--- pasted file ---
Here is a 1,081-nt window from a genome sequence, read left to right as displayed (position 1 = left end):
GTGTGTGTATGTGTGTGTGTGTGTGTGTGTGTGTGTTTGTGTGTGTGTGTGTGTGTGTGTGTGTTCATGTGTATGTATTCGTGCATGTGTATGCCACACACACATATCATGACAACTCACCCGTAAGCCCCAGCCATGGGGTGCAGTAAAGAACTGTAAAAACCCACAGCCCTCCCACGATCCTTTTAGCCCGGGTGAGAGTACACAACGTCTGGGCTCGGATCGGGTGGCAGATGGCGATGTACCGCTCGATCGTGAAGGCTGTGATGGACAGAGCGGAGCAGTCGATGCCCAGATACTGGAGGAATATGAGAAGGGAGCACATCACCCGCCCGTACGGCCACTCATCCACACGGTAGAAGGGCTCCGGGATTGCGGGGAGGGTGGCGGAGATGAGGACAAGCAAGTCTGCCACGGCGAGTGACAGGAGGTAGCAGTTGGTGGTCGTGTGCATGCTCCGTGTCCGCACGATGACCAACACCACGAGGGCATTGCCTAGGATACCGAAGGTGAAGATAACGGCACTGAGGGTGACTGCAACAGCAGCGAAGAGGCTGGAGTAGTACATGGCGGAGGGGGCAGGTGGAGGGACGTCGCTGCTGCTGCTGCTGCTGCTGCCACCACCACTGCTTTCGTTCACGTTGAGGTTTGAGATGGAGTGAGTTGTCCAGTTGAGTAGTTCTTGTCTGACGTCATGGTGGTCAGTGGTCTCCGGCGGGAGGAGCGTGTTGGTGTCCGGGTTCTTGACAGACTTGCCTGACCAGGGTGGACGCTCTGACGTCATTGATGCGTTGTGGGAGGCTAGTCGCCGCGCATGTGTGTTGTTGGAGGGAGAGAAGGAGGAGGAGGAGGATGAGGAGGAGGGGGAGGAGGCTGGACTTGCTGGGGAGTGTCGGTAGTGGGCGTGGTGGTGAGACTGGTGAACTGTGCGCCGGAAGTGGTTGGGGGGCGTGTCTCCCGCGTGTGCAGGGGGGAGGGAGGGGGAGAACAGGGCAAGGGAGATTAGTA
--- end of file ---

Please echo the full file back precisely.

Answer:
Here is a 1,081-nt window from a genome sequence, read left to right as displayed (position 1 = left end):
GTGTGTGTATGTGTGTGTGTGTGTGTGTGTGTGTGTTTGTGTGTGTGTGTGTGTGTGTGTGTGTTCATGTGTATGTATTCGTGCATGTGTATGCCACACACACATATCATGACAACTCACCCGTAAGCCCCAGCCATGGGGTGCAGTAAAGAACTGTAAAAACCCACAGCCCTCCCACGATCCTTTTAGCCCGGGTGAGAGTACACAACGTCTGGGCTCGGATCGGGTGGCAGATGGCGATGTACCGCTCGATCGTGAAGGCTGTGATGGACAGAGCGGAGCAGTCGATGCCCAGATACTGGAGGAATATGAGAAGGGAGCACATCACCCGCCCGTACGGCCACTCATCCACACGGTAGAAGGGCTCCGGGATTGCGGGGAGGGTGGCGGAGATGAGGACAAGCAAGTCTGCCACGGCGAGTGACAGGAGGTAGCAGTTGGTGGTCGTGTGCATGCTCCGTGTCCGCACGATGACCAACACCACGAGGGCATTGCCTAGGATACCGAAGGTGAAGATAACGGCACTGAGGGTGACTGCAACAGCAGCGAAGAGGCTGGAGTAGTACATGGCGGAGGGGGCAGGTGGAGGGACGTCGCTGCTGCTGCTGCTGCTGCTGCCACCACCACTGCTTTCGTTCACGTTGAGGTTTGAGATGGAGTGAGTTGTCCAGTTGAGTAGTTCTTGTCTGACGTCATGGTGGTCAGTGGTCTCCGGCGGGAGGAGCGTGTTGGTGTCCGGGTTCTTGACAGACTTGCCTGACCAGGGTGGACGCTCTGACGTCATTGATGCGTTGTGGGAGGCTAGTCGCCGCGCATGTGTGTTGTTGGAGGGAGAGAAGGAGGAGGAGGAGGATGAGGAGGAGGGGGAGGAGGCTGGACTTGCTGGGGAGTGTCGGTAGTGGGCGTGGTGGTGAGACTGGTGAACTGTGCGCCGGAAGTGGTTGGGGGGCGTGTCTCCCGCGTGTGCAGGGGGGAGGGAGGGGGAGAACAGGGCAAGGGAGATTAGTA